There are lots of protests here. But so far no significant movement on political reform or the lifting of the Emergency Law. Parliamentary elections are in October 2010 and presidential in early 2011. I heard Nathan Brown speak a few weeks before moving here and he emphasized that the Muslim Brotherhood was at a critical point after experiencing success in the 2005 elections but then being largely banned from participating in the 2007 and 2008 elections. It will be interesting to see how the Muslim Brotherhood navigates the upcoming elections (and how the government deals with the Brothers) and what position the Obama regime will take in terms of placing pressure on Mubarak to open up the elections. Adam Shatz offers an interesting view on the subject, stating that both the Mubarak regime and the Muslim Brotherhood "have reason to portray the Brothers as the only real alternative to the regime." According to Shatz, for the government the image of a Muslim Brotherhood electoral victory allows them to appeal to the West and evade any pressure for democratization. For the Muslim Brotherhood, it allows them to maintain their influence in Egypt and avoid total annihilation at the hands of the Egyptian security services.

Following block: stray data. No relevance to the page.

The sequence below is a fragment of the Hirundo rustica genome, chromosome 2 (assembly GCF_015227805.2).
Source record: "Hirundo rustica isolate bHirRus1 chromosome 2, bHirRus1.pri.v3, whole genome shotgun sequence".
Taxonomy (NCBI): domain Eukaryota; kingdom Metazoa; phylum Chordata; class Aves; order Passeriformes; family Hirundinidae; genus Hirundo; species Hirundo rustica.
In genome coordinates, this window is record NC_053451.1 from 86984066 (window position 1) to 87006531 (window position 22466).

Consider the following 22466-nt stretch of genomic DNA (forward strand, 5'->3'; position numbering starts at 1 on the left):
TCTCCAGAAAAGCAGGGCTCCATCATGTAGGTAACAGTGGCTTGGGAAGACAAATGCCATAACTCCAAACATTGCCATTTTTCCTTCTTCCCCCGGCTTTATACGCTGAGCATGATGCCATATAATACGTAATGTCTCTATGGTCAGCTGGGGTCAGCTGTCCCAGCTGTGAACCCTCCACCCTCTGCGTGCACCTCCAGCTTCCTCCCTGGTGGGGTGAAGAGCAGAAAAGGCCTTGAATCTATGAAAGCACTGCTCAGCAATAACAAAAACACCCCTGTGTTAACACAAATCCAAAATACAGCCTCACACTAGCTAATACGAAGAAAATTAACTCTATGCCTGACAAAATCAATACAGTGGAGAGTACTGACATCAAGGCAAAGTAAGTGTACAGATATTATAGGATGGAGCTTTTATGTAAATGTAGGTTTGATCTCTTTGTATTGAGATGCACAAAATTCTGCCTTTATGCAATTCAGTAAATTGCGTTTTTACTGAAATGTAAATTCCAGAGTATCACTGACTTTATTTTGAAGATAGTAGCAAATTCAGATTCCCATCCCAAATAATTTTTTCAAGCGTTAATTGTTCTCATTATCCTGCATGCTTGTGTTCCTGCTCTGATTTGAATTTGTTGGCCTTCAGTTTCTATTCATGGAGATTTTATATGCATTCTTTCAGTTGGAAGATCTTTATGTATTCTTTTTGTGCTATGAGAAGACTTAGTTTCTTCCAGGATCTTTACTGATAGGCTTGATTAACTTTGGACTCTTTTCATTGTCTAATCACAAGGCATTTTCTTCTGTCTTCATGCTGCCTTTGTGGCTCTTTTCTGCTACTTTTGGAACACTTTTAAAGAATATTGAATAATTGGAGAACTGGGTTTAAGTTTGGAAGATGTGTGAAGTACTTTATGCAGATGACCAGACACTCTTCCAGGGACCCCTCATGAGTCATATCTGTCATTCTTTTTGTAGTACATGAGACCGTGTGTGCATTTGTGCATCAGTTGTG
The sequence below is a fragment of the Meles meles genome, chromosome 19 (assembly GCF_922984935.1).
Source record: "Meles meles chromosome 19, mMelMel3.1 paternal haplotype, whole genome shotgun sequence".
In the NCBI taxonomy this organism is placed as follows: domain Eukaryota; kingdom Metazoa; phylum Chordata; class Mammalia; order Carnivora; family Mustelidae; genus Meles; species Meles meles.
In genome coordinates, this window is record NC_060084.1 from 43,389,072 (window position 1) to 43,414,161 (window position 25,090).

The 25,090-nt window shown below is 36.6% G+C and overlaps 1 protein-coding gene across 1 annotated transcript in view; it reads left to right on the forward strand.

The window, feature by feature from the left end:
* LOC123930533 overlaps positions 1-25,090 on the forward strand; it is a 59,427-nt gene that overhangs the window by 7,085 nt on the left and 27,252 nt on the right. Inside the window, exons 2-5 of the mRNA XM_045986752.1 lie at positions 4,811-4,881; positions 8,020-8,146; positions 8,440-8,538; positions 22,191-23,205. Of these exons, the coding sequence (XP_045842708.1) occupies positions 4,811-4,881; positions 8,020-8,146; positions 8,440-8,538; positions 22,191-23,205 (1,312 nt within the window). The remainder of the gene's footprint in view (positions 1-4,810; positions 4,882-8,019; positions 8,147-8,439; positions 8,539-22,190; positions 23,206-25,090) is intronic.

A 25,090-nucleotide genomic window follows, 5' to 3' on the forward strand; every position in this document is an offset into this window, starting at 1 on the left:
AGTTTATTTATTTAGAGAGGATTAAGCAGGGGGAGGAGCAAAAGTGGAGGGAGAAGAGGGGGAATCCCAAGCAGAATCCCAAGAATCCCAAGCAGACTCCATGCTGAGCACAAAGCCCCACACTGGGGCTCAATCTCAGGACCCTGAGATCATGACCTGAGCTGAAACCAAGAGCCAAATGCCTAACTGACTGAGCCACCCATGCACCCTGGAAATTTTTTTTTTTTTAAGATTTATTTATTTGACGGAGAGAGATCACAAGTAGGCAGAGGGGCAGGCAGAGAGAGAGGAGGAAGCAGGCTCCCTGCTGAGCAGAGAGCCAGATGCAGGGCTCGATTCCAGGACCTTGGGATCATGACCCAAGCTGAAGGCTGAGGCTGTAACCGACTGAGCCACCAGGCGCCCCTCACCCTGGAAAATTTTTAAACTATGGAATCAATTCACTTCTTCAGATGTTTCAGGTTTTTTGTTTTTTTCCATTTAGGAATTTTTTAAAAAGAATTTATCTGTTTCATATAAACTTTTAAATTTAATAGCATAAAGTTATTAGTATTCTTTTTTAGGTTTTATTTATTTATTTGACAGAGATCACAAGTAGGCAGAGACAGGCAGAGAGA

Like Shatz, I have heard a few different names for the presidential race if the aging Mubarak decides not to run: Gamal Mubarak, his son; Omar Suliman, head of the Egyptian General Intelligence Services and one of the lead negotiators between Fatah and Hamas; and finally, Mohammed ElBaradei, the previous Director General of the International Atomic Energy Agency. 2010-2011 will be an interesting year to test Shatz's theory that the National Democratic Party, Mubarak's party, and the Muslim Brotherhood have a shared interest in limiting the role of any other opposition party or movement, particularly in light of Brown's observation of growing frustration among the Brothers following what they view as a political re-stagnation since the 2005 parliamentary elections.